4.1024 Israeli Diaries: Werman (2/444)
Elaine Brennan & Allen Renear (EDITORS@BROWNVM.BITNET)
Wed, 13 Feb 91 22:27:04 EST
Humanist Discussion Group, Vol. 4, No. 1024. Wednesday, 13 Feb 1991.
(1) Date: Sat, 9 Feb 91 22:59 +0200 (209 lines)
Subject: Another Attack; We Prepare to Rejoice.
(2) Date: Sun, 10 Feb 91 17:50 +0200 (235 lines)
Date: Sat, 9 Feb 91 22:59 +0200
Subject: Another Attack; We Prepare to Rejoice.
Saturday Night, 9 February
Another Attack; We Prepare to Rejoice
Last night, Friday, was our Sabbath. After the Kiddush,
the blessing made on drinking wine - we use a sweet red wine that
is probably not familiar to those who have never tried it although
I remember that is was not only cherished by Jews in my days in
the US, but also by alcoholics who called it "Sneaky Pete" even
though it was sold as "Old Rabbinical" or "Magen David" - we had
an uneventful and delicious Sabbath meal, beginning with the soft
bread we call hala, and then a lemon chicken soup on which
delicious dumplings made of chopped turkey breast floated gently.
This was followed by slicing a whole turkey and eight of us ate
the dark and white meat, according to our preferences, with a
casserole of sweet potatoes and pineapple and a large salad.
After tea and cake we said grace. Then my oldest son and his
wife and two children walked home carrying their three gas masks
and an incubator for the 2 1/2 year old with them.
The classical music station of the radio, The Voice of
Music, has been my salvation since the war began, providing both
a point of stability for me in these terrible times and a source
of the familiar and the pleasurable. It is good to know that even
in times of concern and distraction there is pleasure to be had
in old familiar friends and activities. For the first few days
of the attacks on us, this station joined the others as they all
broadcast together, usually with popular or rock music only
between announcements of attacks and war news. What a change
from normal times! From times when four brief news announcements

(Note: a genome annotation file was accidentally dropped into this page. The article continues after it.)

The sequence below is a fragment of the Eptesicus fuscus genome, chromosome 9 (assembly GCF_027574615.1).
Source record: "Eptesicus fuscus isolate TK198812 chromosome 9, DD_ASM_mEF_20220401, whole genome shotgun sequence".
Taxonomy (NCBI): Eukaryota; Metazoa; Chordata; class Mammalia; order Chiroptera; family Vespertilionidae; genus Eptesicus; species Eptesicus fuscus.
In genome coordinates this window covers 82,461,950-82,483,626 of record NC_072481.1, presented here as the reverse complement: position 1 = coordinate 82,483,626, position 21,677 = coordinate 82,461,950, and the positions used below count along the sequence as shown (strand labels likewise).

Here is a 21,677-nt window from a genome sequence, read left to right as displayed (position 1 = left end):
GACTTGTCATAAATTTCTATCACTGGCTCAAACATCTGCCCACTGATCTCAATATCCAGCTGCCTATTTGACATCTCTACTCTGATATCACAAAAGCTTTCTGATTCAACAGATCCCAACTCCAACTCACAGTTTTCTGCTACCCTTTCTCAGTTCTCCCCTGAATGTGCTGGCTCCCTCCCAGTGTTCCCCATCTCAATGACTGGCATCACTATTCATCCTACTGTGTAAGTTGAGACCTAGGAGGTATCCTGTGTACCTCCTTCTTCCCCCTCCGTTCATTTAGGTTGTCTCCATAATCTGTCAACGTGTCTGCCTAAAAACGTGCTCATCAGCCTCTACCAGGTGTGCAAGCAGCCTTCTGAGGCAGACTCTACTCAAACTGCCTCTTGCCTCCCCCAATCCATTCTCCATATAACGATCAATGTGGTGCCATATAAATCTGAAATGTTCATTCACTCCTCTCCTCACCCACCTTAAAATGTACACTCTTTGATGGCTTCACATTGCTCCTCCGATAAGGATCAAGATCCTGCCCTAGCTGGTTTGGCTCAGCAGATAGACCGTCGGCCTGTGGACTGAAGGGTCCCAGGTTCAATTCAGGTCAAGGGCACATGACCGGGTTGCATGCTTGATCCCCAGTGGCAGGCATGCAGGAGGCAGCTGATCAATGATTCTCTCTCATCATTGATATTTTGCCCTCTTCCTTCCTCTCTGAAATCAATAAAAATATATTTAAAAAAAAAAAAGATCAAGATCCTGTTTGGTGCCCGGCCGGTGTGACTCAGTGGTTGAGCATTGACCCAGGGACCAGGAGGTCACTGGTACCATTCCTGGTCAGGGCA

were the only interruptions in 18 hours of broadcasting a good
selection of classic music. After the first week of attacks, The
Voice of Music was returned to the air in its own right, only
joining the other stations at the time of an attack. This was
understood as a move to normalcy.
With observant Jews who neither turn on electrical
appliances or turn them off on the Sabbath [25 hours from sundown
on Friday to sundown on Saturday] in mind, The Voice of Music was
sacrificed last night. In normal times, such a decision would
have produced a vocal and indignant protest from the anti-
religious here, who appear to be every bit as as religious in
their anti-religiosity as are the religious in their faith. But
these are not normal times and - for the most part - old battles
have been put aside, to be fought again - once the danger is
over. I did think with some compassion for the non-religious who
this night had neither the flavor of the Sabbath meal nor the
consolation of good music. At least I had one, the one that I
The Voice of Music was to remain silent all Friday night
and Saturday until sundown - unless an alarm was to be given.
The station was indeed silent when I went to sleep, rather early
- as I usually do on Friday nights. I slept well until I was
awakened Saturday morning at 02:39 by the siren blasting in my
ears - it was the radio. Only a minute later was the siren
heard outside. We were somewhat confused and a bit slow getting
to the sealed room; we were a bit out of practice after five
consecutive nights without any alarm. [Later we would remember
that this was the third attack on four Friday nights since the
Five of us sat in the room, listening to the radio,
readjusting our gas masks, asking each other how he/she was [2
men, 3 women]. Five is a maximum number for comfort in this room
- not that we think of comfort; we have managed with as many as
nine without difficulty.
The reports were quite slow in coming, as if the radio
services in the time of attack had also gotten slightly rusty; it
seems so natural to forget, to want to forget. It took more than
10 minutes before Nahman Shai confirmed that there had been an
attack, that one missile had been fired [the 31st directed at
Israel out of 59 Scuds fired], that it had landed and that all
Israel was confined to the sealed rooms, in their gas masks.
Some five minutes later we were told that it was now safe for all
those not living in Greater Tel Aviv and the Shomron [Samaria] to
remove their masks and leave the sealed rooms. We were included
in this partial all-clear and we removed our masks but remained
in the sealed room to hear more; we felt the need to know more.
Moreover, the radio was still active, broadcasting - for the most
part - rather loud and distracting [definitely not classical]
music. Sleep would not be easy.
Some five minutes later, an all clear notice was given for
the entire country. The weapon was conventional; no poison gas,
no biological warhead. [We do not even allow ourselves to think
about nuclear warheads.] No siren was sounded. There is usually
a siren that announces the introduction of the Sabbath; this has
been cancelled since the beginning of the war to prevent